The IELTSFever Academic IELTS Reading Test 158 Reading Passage has six paragraphs labelled A-F.

Which paragraph contains the following information?

Write the correct letter A-F in your answer sheet.

NB You may use any letter more than once.

(1). the reaction of the Portia spider’s prey to strong web vibrations

(2). a description of how the researchers set up their experiment

(3). a comparison between Portia spiders and another animal species

(4). an explanation of how the researchers mimicked natural conditions

(5). a comparison between Portia spiders and their prey

(6). the reason why concealment is important to Portia spiders

(7). a description of the Portia spider’s habitat

(8). the number of species of Portia spiders

(9). an example of the Portia spider’s cleverness

Questions 10-13

Choose the correct letter, A, B, C or D and write in your answer sheet.

Question 10)  In their laboratory experiments, the researchers found that the Portia spiders moved most when the web was

     (A) vibrating.

     (B) motionless.

     (C) undisturbed.

     (D) unoccupied.

Question 11) What discovery did the researchers make about Portia spiders?

     (A)  They make very strong vibrations with one leg.

     (B)  They move 5 mm at a time on a still web.

     (C)  They move slowly when vibrations stop.

     (D)  They use energetic vibrations to mimic a trapped insect.

Question 12) Portia spiders are the only known animal to

     (A) use the weather to disguise themselves.

     (B) mimic other prey-eating animals.

     (C) create their own smokescreen.

     (D) stalk using ‘trial and error’.


Question 13) The Portia spider demonstrates ‘thinking ahead’ when it

     (A) chooses prey that is a short distance away.

     (B) takes a longer route to reach its prey.

     (C) reaches its prey in a short time.

     (D) solves the problem of locating its prey.

Reading Passage 2

You should spend about 20 minutes on Questions 14-26, which are based on the IELTSFever Academic IELTS Reading Test 158 Reading Passage Less Television, Less Violence and Aggression below.

Less Television- Less Violence and Aggression 

Cutting back on television, videos, and video games reduces acts of aggression among schoolchildren, according to a study by Dr. Thomas Robinson and others from the Stanford University School of Medicine. The study, published in the January 2001 issue of the Archives of Pediatric and Adolescent Medicine, found that third- and fourth-grade students who took part in a curriculum to reduce their TV, video, and video game use engaged in fewer acts of verbal and physical aggression than their peers. The study took place in two similar San Jose, California, elementary schools. Students in one school underwent an 18-lesson, 6-month program designed to limit their media usage, while the others did not. Both groups of students had similar reports of aggressive behaviour at the beginning of the study. After the six-month program, however, the two groups had very real differences. The students who cut back on their TV time engaged in six fewer acts of verbal aggression per hour and rated 2.4 percent fewer of their classmates as aggressive after the program. Physical acts of violence, parental reports of aggressive behaviour, and perceptions of a mean and scary world also decreased, but the authors suggest further study to solidify these results.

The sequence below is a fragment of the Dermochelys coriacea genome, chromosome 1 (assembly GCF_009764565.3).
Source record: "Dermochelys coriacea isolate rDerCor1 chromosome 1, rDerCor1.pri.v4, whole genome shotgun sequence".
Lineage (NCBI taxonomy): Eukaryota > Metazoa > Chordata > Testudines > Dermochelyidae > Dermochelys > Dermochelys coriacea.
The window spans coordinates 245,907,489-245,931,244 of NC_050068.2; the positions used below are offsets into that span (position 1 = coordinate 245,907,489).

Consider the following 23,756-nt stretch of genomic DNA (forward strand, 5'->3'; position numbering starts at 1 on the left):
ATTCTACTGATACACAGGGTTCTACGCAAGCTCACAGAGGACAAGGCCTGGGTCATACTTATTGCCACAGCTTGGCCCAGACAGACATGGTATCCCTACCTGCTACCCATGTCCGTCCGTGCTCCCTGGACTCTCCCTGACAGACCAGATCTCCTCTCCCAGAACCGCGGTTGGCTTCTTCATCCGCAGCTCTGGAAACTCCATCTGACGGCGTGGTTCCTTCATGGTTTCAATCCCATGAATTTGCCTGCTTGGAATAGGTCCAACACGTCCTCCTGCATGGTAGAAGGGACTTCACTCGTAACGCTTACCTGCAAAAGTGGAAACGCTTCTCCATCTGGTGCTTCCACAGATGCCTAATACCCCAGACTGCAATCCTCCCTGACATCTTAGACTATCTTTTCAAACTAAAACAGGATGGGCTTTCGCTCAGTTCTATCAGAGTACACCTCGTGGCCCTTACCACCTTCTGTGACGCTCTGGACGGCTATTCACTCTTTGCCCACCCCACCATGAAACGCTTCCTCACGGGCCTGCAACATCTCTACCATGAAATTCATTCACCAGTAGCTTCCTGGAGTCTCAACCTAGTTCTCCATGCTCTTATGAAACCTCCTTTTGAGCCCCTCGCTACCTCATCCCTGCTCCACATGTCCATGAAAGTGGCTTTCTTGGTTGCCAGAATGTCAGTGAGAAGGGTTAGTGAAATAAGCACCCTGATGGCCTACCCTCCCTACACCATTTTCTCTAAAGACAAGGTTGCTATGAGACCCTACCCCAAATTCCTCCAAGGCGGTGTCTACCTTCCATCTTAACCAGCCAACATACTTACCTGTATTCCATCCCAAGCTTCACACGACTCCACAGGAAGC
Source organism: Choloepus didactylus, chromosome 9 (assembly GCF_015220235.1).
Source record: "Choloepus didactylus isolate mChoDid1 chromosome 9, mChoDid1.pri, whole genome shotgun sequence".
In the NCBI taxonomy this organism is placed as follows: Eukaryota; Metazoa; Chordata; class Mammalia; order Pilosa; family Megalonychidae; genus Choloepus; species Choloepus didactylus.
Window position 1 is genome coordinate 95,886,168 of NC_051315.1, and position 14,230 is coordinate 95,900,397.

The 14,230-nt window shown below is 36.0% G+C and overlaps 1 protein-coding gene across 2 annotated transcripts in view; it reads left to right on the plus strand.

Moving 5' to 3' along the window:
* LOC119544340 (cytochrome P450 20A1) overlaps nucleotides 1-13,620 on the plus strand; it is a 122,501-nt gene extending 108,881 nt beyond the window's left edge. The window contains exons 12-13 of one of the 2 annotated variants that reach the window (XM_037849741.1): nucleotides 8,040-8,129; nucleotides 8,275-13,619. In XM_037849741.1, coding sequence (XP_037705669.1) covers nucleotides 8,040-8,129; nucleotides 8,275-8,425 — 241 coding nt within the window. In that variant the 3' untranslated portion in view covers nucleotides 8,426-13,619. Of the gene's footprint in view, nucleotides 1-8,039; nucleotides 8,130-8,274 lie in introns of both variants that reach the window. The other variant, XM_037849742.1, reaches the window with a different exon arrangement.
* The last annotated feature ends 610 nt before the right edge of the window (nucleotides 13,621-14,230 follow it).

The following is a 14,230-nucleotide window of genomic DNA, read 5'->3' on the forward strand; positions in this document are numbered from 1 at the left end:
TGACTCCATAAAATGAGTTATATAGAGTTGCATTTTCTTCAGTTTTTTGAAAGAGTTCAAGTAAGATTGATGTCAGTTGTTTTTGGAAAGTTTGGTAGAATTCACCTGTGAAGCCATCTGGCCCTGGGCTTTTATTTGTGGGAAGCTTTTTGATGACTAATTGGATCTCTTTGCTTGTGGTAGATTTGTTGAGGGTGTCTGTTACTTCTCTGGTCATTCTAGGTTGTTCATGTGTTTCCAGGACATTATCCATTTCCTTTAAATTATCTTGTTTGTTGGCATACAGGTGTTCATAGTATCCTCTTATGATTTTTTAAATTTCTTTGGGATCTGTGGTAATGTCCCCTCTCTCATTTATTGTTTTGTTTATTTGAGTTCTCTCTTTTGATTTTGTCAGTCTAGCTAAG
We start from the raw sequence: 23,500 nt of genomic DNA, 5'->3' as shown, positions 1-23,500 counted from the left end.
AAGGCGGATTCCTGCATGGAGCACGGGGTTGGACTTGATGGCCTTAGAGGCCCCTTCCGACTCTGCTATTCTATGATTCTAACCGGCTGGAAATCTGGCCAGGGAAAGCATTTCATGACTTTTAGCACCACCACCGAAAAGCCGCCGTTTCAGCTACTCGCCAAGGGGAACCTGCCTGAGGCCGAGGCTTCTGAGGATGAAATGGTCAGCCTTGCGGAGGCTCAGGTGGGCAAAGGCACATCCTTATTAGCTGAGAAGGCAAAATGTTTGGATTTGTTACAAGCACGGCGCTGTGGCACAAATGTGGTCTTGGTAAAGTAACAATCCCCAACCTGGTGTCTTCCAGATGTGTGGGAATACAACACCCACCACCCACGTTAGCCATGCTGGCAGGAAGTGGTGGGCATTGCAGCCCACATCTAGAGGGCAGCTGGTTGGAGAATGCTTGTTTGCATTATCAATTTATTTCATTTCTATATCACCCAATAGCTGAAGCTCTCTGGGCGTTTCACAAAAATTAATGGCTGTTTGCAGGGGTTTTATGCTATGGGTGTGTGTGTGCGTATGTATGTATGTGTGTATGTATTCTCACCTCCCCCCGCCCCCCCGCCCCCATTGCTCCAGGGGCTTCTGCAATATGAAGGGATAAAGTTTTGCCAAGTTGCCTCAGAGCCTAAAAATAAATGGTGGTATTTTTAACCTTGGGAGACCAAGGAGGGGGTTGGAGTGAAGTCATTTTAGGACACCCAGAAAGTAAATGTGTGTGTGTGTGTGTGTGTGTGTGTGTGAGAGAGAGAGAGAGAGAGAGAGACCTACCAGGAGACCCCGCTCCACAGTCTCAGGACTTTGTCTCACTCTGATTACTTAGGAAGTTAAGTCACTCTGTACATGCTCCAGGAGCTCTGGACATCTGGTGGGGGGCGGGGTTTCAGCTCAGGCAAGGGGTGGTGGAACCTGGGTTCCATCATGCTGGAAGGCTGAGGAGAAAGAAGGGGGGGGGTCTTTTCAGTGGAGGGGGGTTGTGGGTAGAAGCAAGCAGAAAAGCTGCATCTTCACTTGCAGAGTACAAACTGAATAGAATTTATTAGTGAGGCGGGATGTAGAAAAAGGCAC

Although many studies have shown that children who watch a lot of TV are more likely to act violently, this report further verifies that television, videos, and video games actually cause violent behaviour, and it is among the first to evaluate a solution to the problem. Teachers at the intervention school included the program in their existing curriculum. Early lessons encouraged students to keep track of and report on the time they spent watching TV or videos, or playing Video games, to motivate them to limit those activities on their own. The initial lessons were followed by TV-Turnoff, an organisation that encourages less TV viewing. For ten days, students were challenged to go without television, videos, or video games. After that, teachers encouraged the students to stay within a media allowance of seven hours per week. Almost all students participated in the Turnoff, and most stayed under their budget for the following weeks. Additional lessons encouraged children to use their time more selectively, and many of the final lessons had students themselves advocate reducing screen activities. 

This study is by no means the first to find a link between television and violence. Virtually all of 3,500 research studies on the subject in the past 40 years have shown the same relationship, according to the American Academy of Pediatrics. Among the most noteworthy studies is Dr. Leonard D. Eron’s, which found that exposure to television violence in childhood is the strongest predictor of aggressive behaviour later in life—stronger even than violent behaviour as children. The more violent television the subjects watched at age eight, the more serious was their aggressive behaviour even 22 years later. Another study by Dr. Brandon S. Centerwall found that murder rates climb after the introduction of television. In the United States and Canada, murder rates doubled 10 to 15 years after the introduction of television, after the first TV generation grew up.